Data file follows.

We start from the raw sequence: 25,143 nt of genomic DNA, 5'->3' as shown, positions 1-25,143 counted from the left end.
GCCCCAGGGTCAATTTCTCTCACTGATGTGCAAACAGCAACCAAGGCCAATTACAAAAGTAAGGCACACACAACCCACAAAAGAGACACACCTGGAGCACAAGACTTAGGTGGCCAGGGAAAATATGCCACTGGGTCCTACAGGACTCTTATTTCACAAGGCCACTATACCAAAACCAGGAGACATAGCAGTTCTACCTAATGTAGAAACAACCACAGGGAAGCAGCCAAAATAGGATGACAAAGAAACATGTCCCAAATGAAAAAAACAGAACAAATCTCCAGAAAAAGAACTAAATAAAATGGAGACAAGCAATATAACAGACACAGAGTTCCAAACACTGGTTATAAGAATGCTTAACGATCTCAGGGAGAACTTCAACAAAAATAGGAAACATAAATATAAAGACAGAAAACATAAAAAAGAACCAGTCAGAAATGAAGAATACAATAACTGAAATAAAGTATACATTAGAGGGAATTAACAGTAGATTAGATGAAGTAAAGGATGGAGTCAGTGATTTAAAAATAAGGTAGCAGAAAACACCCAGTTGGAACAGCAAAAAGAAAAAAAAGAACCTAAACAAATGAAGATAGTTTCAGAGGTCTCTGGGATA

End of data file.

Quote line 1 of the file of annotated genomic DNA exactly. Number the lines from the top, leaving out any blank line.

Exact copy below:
We start from the raw sequence: 25,143 nt of genomic DNA, 5'->3' as shown, positions 1-25,143 counted from the left end.